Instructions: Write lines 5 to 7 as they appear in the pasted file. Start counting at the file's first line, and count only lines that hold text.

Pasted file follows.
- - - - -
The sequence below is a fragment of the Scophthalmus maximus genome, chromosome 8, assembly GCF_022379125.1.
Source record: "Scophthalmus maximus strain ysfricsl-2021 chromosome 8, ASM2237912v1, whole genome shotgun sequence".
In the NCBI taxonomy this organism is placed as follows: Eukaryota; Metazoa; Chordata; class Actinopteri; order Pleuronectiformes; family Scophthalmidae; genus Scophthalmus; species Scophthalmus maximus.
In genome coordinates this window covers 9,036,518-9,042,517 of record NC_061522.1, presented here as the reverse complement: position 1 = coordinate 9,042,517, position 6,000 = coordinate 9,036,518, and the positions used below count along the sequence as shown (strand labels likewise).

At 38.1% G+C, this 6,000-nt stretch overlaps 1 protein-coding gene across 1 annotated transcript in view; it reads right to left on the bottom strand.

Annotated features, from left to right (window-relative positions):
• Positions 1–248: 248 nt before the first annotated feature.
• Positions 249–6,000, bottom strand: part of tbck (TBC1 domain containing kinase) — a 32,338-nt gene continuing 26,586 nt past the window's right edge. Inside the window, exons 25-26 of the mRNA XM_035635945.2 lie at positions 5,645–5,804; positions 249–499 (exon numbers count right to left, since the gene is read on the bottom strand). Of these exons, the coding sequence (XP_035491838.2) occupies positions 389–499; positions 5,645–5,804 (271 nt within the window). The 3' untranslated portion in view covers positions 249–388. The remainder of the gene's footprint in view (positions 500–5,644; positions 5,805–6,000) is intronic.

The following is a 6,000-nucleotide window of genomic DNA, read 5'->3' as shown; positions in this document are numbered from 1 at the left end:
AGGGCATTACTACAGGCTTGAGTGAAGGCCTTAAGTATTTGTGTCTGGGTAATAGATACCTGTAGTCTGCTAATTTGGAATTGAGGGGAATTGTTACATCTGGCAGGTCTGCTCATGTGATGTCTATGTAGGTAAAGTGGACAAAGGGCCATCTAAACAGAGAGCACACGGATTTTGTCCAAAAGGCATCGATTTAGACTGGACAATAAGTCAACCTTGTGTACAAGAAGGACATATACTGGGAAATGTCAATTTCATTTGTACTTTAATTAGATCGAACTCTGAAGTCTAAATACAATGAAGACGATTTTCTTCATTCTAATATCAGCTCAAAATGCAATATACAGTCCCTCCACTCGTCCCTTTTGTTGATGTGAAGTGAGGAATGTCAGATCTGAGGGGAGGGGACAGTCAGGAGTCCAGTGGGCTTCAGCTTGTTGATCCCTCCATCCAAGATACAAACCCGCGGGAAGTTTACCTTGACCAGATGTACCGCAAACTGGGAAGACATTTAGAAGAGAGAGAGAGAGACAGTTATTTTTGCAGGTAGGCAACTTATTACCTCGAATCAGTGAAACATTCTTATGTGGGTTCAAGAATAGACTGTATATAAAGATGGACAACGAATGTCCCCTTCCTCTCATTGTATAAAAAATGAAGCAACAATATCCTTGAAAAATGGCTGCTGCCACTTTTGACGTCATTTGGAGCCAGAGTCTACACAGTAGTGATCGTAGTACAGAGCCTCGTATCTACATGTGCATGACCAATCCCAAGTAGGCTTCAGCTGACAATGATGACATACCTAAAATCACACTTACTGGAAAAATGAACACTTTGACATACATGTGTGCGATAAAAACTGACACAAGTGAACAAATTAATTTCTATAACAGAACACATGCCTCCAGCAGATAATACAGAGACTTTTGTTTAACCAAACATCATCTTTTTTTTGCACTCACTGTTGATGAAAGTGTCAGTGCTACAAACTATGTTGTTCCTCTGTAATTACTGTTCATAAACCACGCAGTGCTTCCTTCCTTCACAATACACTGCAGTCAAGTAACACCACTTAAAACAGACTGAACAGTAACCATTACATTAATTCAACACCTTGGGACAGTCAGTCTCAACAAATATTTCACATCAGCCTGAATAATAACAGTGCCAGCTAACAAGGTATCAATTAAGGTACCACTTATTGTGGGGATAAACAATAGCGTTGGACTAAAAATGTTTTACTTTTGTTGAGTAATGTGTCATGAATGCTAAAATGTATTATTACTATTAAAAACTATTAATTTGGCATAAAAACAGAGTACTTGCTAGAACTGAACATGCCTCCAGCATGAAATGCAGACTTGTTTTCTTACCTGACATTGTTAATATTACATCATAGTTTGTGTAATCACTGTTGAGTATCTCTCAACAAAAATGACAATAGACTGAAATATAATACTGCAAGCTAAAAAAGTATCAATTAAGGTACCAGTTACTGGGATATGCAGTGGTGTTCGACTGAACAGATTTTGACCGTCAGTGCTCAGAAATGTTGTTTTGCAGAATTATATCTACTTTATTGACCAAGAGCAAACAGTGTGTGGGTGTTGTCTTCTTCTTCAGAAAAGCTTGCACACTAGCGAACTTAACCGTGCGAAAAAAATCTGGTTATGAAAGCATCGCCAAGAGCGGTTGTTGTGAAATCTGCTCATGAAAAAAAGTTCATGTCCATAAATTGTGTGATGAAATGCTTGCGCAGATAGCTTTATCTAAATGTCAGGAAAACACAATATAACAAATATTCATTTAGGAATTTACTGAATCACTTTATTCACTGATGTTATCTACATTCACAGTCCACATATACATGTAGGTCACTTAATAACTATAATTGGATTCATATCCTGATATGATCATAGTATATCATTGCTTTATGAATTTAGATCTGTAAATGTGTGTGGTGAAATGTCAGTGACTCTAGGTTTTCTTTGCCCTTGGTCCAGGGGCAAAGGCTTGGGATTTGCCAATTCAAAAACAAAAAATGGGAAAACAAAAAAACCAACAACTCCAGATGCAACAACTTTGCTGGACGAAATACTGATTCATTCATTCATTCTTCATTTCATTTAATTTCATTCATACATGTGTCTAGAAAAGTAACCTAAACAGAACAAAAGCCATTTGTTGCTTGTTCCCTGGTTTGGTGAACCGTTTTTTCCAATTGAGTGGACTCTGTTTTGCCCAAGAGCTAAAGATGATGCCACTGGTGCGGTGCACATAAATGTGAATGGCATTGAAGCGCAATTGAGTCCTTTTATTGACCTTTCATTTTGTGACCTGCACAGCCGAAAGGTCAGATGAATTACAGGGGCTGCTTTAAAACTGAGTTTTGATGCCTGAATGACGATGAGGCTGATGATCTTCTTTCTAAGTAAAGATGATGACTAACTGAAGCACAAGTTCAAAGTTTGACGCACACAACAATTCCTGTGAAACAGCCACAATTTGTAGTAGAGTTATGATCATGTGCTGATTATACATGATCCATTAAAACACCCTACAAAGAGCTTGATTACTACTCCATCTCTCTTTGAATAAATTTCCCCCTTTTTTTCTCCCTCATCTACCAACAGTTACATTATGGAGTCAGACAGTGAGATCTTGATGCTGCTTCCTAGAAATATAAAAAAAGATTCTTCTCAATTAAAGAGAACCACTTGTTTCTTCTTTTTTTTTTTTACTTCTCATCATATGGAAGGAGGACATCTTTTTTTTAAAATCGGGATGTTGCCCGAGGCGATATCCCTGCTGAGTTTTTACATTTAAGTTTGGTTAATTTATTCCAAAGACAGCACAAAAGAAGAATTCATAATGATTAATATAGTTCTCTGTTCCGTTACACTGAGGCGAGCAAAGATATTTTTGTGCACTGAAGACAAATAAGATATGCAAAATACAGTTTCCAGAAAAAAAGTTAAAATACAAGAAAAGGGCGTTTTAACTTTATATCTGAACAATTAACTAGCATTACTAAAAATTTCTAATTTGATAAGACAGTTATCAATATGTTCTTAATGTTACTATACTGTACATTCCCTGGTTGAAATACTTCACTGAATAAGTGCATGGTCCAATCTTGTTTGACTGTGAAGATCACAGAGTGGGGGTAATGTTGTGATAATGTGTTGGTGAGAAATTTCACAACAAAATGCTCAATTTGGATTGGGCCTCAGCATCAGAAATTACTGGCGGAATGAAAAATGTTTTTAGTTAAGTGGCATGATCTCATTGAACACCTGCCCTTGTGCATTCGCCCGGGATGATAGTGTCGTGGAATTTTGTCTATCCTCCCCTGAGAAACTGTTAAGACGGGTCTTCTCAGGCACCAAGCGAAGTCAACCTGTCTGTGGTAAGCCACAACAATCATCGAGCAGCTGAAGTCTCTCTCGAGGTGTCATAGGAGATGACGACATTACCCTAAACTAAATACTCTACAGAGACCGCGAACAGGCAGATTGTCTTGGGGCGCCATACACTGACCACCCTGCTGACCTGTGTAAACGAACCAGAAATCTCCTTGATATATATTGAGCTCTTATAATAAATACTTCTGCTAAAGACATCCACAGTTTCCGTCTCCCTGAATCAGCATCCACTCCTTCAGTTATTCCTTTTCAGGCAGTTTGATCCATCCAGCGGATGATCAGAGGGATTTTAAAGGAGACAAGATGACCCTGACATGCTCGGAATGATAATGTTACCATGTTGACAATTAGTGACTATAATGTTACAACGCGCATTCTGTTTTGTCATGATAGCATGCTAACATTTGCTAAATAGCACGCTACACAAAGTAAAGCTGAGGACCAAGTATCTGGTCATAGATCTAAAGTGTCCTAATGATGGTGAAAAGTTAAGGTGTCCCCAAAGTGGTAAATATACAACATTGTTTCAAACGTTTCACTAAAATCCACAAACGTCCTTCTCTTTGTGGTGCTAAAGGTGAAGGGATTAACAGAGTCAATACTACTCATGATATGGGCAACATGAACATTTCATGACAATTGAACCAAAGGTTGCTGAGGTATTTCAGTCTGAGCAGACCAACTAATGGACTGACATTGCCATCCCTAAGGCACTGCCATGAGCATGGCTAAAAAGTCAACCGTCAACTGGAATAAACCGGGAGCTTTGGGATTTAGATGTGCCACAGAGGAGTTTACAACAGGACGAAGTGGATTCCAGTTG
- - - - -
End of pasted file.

At 38.1% G+C, this 6,000-nt stretch overlaps 1 protein-coding gene across 1 annotated transcript in view; it reads right to left on the bottom strand.

Annotated features, from left to right (window-relative positions):
• Positions 1–248: 248 nt before the first annotated feature.